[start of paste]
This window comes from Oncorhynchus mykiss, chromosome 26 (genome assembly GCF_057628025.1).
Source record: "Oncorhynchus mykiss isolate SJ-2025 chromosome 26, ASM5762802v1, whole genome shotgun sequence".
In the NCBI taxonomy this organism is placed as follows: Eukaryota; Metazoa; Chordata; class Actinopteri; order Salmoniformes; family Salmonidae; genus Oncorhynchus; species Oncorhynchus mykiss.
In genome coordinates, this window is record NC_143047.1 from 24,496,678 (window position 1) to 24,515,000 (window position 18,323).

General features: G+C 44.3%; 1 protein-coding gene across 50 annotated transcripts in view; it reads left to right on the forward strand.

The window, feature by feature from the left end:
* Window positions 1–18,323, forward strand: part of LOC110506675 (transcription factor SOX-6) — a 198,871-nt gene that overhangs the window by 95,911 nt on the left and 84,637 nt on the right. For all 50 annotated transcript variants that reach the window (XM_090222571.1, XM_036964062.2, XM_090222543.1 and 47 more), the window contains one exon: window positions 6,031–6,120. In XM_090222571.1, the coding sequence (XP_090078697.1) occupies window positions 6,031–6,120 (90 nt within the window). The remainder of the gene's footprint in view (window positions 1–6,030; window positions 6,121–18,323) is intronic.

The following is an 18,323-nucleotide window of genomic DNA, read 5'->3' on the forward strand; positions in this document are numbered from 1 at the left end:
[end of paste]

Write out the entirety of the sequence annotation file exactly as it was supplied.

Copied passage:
This window comes from Oncorhynchus mykiss, chromosome 26 (genome assembly GCF_057628025.1).
Source record: "Oncorhynchus mykiss isolate SJ-2025 chromosome 26, ASM5762802v1, whole genome shotgun sequence".
In the NCBI taxonomy this organism is placed as follows: Eukaryota; Metazoa; Chordata; class Actinopteri; order Salmoniformes; family Salmonidae; genus Oncorhynchus; species Oncorhynchus mykiss.
In genome coordinates, this window is record NC_143047.1 from 24,496,678 (window position 1) to 24,515,000 (window position 18,323).

General features: G+C 44.3%; 1 protein-coding gene across 50 annotated transcripts in view; it reads left to right on the forward strand.

The window, feature by feature from the left end:
* Window positions 1–18,323, forward strand: part of LOC110506675 (transcription factor SOX-6) — a 198,871-nt gene that overhangs the window by 95,911 nt on the left and 84,637 nt on the right. For all 50 annotated transcript variants that reach the window (XM_090222571.1, XM_036964062.2, XM_090222543.1 and 47 more), the window contains one exon: window positions 6,031–6,120. In XM_090222571.1, the coding sequence (XP_090078697.1) occupies window positions 6,031–6,120 (90 nt within the window). The remainder of the gene's footprint in view (window positions 1–6,030; window positions 6,121–18,323) is intronic.

The following is an 18,323-nucleotide window of genomic DNA, read 5'->3' on the forward strand; positions in this document are numbered from 1 at the left end: